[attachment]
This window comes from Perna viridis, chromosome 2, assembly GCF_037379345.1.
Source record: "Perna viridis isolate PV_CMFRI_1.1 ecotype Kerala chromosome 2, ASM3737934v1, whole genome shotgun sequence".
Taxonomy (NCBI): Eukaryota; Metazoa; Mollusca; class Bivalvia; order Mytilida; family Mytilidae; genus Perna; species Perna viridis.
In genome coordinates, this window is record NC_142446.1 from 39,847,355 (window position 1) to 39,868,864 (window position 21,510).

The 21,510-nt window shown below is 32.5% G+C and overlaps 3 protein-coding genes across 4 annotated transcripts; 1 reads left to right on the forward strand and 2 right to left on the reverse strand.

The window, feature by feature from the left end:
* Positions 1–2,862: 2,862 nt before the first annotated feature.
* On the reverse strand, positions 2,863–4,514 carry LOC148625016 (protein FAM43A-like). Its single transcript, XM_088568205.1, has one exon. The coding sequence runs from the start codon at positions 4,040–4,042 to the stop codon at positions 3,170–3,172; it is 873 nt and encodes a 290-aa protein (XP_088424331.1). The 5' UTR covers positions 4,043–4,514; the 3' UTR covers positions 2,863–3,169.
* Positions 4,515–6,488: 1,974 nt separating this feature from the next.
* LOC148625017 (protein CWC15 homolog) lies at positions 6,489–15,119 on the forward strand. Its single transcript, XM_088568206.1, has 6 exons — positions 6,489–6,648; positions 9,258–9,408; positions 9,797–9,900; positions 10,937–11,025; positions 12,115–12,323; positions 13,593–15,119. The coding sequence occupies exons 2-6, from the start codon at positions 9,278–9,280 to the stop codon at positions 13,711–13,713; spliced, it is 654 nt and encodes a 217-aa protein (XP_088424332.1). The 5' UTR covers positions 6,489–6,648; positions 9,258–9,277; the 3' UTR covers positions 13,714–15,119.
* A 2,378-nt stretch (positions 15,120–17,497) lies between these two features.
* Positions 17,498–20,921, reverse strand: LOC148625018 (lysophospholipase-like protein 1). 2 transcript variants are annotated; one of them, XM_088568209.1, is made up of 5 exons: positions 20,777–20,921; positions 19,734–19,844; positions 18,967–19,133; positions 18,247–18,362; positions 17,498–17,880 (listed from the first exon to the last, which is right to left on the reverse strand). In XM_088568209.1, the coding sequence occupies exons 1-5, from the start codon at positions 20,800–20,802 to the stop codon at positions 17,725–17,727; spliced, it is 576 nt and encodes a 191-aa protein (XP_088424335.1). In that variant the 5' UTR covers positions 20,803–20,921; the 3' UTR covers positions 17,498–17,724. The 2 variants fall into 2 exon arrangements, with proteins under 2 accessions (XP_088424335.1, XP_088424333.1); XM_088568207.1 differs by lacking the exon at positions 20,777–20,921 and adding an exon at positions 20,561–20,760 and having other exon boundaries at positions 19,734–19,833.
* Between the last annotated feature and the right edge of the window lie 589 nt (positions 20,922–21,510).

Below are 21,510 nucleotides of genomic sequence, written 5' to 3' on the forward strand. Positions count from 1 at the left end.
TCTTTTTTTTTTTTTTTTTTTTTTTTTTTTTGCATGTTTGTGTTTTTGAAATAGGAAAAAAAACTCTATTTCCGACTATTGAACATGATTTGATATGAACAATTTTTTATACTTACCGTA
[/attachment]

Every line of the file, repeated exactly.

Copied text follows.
This window comes from Perna viridis, chromosome 2, assembly GCF_037379345.1.
Source record: "Perna viridis isolate PV_CMFRI_1.1 ecotype Kerala chromosome 2, ASM3737934v1, whole genome shotgun sequence".
Taxonomy (NCBI): Eukaryota; Metazoa; Mollusca; class Bivalvia; order Mytilida; family Mytilidae; genus Perna; species Perna viridis.
In genome coordinates, this window is record NC_142446.1 from 39,847,355 (window position 1) to 39,868,864 (window position 21,510).

The 21,510-nt window shown below is 32.5% G+C and overlaps 3 protein-coding genes across 4 annotated transcripts; 1 reads left to right on the forward strand and 2 right to left on the reverse strand.

The window, feature by feature from the left end:
* Positions 1–2,862: 2,862 nt before the first annotated feature.
* On the reverse strand, positions 2,863–4,514 carry LOC148625016 (protein FAM43A-like). Its single transcript, XM_088568205.1, has one exon. The coding sequence runs from the start codon at positions 4,040–4,042 to the stop codon at positions 3,170–3,172; it is 873 nt and encodes a 290-aa protein (XP_088424331.1). The 5' UTR covers positions 4,043–4,514; the 3' UTR covers positions 2,863–3,169.
* Positions 4,515–6,488: 1,974 nt separating this feature from the next.
* LOC148625017 (protein CWC15 homolog) lies at positions 6,489–15,119 on the forward strand. Its single transcript, XM_088568206.1, has 6 exons — positions 6,489–6,648; positions 9,258–9,408; positions 9,797–9,900; positions 10,937–11,025; positions 12,115–12,323; positions 13,593–15,119. The coding sequence occupies exons 2-6, from the start codon at positions 9,278–9,280 to the stop codon at positions 13,711–13,713; spliced, it is 654 nt and encodes a 217-aa protein (XP_088424332.1). The 5' UTR covers positions 6,489–6,648; positions 9,258–9,277; the 3' UTR covers positions 13,714–15,119.
* A 2,378-nt stretch (positions 15,120–17,497) lies between these two features.
* Positions 17,498–20,921, reverse strand: LOC148625018 (lysophospholipase-like protein 1). 2 transcript variants are annotated; one of them, XM_088568209.1, is made up of 5 exons: positions 20,777–20,921; positions 19,734–19,844; positions 18,967–19,133; positions 18,247–18,362; positions 17,498–17,880 (listed from the first exon to the last, which is right to left on the reverse strand). In XM_088568209.1, the coding sequence occupies exons 1-5, from the start codon at positions 20,800–20,802 to the stop codon at positions 17,725–17,727; spliced, it is 576 nt and encodes a 191-aa protein (XP_088424335.1). In that variant the 5' UTR covers positions 20,803–20,921; the 3' UTR covers positions 17,498–17,724. The 2 variants fall into 2 exon arrangements, with proteins under 2 accessions (XP_088424335.1, XP_088424333.1); XM_088568207.1 differs by lacking the exon at positions 20,777–20,921 and adding an exon at positions 20,561–20,760 and having other exon boundaries at positions 19,734–19,833.
* Between the last annotated feature and the right edge of the window lie 589 nt (positions 20,922–21,510).

Below are 21,510 nucleotides of genomic sequence, written 5' to 3' on the forward strand. Positions count from 1 at the left end.
TCTTTTTTTTTTTTTTTTTTTTTTTTTTTTTGCATGTTTGTGTTTTTGAAATAGGAAAAAAAACTCTATTTCCGACTATTGAACATGATTTGATATGAACAATTTTTTATACTTACCGTA